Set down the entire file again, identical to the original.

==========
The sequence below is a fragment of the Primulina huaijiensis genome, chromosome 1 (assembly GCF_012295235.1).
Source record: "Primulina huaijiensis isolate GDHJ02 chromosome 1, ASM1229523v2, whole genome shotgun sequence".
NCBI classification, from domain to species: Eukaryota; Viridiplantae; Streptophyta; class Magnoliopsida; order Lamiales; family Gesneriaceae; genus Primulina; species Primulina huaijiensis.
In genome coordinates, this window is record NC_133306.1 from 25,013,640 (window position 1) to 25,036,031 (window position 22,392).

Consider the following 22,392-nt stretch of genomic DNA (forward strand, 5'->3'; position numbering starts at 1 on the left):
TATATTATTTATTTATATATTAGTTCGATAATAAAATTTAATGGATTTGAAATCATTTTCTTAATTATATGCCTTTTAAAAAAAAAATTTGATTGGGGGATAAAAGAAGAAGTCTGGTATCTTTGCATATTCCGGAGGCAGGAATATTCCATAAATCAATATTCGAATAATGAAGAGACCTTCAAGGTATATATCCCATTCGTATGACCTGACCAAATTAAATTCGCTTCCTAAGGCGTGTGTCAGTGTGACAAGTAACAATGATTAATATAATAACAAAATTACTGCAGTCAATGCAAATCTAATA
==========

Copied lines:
The sequence below is a fragment of the Primulina huaijiensis genome, chromosome 1 (assembly GCF_012295235.1).
Source record: "Primulina huaijiensis isolate GDHJ02 chromosome 1, ASM1229523v2, whole genome shotgun sequence".
NCBI classification, from domain to species: Eukaryota; Viridiplantae; Streptophyta; class Magnoliopsida; order Lamiales; family Gesneriaceae; genus Primulina; species Primulina huaijiensis.
In genome coordinates, this window is record NC_133306.1 from 25,013,640 (window position 1) to 25,036,031 (window position 22,392).

Consider the following 22,392-nt stretch of genomic DNA (forward strand, 5'->3'; position numbering starts at 1 on the left):
TATATTATTTATTTATATATTAGTTCGATAATAAAATTTAATGGATTTGAAATCATTTTCTTAATTATATGCCTTTTAAAAAAAAAATTTGATTGGGGGATAAAAGAAGAAGTCTGGTATCTTTGCATATTCCGGAGGCAGGAATATTCCATAAATCAATATTCGAATAATGAAGAGACCTTCAAGGTATATATCCCATTCGTATGACCTGACCAAATTAAATTCGCTTCCTAAGGCGTGTGTCAGTGTGACAAGTAACAATGATTAATATAATAACAAAATTACTGCAGTCAATGCAAATCTAATA